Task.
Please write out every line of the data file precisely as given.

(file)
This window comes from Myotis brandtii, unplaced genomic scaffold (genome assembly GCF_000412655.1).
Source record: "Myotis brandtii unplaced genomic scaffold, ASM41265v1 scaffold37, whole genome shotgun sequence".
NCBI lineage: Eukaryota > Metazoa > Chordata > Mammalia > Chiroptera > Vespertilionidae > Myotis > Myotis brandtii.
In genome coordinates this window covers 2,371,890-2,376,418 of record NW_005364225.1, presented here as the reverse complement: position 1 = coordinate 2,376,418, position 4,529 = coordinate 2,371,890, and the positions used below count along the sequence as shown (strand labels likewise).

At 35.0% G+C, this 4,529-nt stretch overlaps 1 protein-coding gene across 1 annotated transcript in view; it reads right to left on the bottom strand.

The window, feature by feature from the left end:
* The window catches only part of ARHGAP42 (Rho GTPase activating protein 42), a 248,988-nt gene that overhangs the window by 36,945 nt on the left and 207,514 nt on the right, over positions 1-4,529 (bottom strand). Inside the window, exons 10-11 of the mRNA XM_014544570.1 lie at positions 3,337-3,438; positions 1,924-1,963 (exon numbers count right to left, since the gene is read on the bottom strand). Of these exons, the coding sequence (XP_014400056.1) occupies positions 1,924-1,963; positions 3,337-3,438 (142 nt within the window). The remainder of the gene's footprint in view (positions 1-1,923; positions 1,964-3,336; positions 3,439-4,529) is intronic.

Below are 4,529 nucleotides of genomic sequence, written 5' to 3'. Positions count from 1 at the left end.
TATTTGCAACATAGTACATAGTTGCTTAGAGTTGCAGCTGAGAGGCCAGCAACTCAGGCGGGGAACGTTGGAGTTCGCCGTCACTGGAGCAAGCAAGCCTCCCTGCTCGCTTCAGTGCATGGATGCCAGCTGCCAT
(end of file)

This window comes from Myotis brandtii, unplaced genomic scaffold (genome assembly GCF_000412655.1).
Source record: "Myotis brandtii unplaced genomic scaffold, ASM41265v1 scaffold37, whole genome shotgun sequence".
NCBI lineage: Eukaryota > Metazoa > Chordata > Mammalia > Chiroptera > Vespertilionidae > Myotis > Myotis brandtii.
In genome coordinates this window covers 2,371,890-2,376,418 of record NW_005364225.1, presented here as the reverse complement: position 1 = coordinate 2,376,418, position 4,529 = coordinate 2,371,890, and the positions used below count along the sequence as shown (strand labels likewise).

At 35.0% G+C, this 4,529-nt stretch overlaps 1 protein-coding gene across 1 annotated transcript in view; it reads right to left on the bottom strand.

The window, feature by feature from the left end:
* The window catches only part of ARHGAP42 (Rho GTPase activating protein 42), a 248,988-nt gene that overhangs the window by 36,945 nt on the left and 207,514 nt on the right, over positions 1-4,529 (bottom strand). Inside the window, exons 10-11 of the mRNA XM_014544570.1 lie at positions 3,337-3,438; positions 1,924-1,963 (exon numbers count right to left, since the gene is read on the bottom strand). Of these exons, the coding sequence (XP_014400056.1) occupies positions 1,924-1,963; positions 3,337-3,438 (142 nt within the window). The remainder of the gene's footprint in view (positions 1-1,923; positions 1,964-3,336; positions 3,439-4,529) is intronic.

Below are 4,529 nucleotides of genomic sequence, written 5' to 3'. Positions count from 1 at the left end.
TATTTGCAACATAGTACATAGTTGCTTAGAGTTGCAGCTGAGAGGCCAGCAACTCAGGCGGGGAACGTTGGAGTTCGCCGTCACTGGAGCAAGCAAGCCTCCCTGCTCGCTTCAGTGCATGGATGCCAGCTGCCAT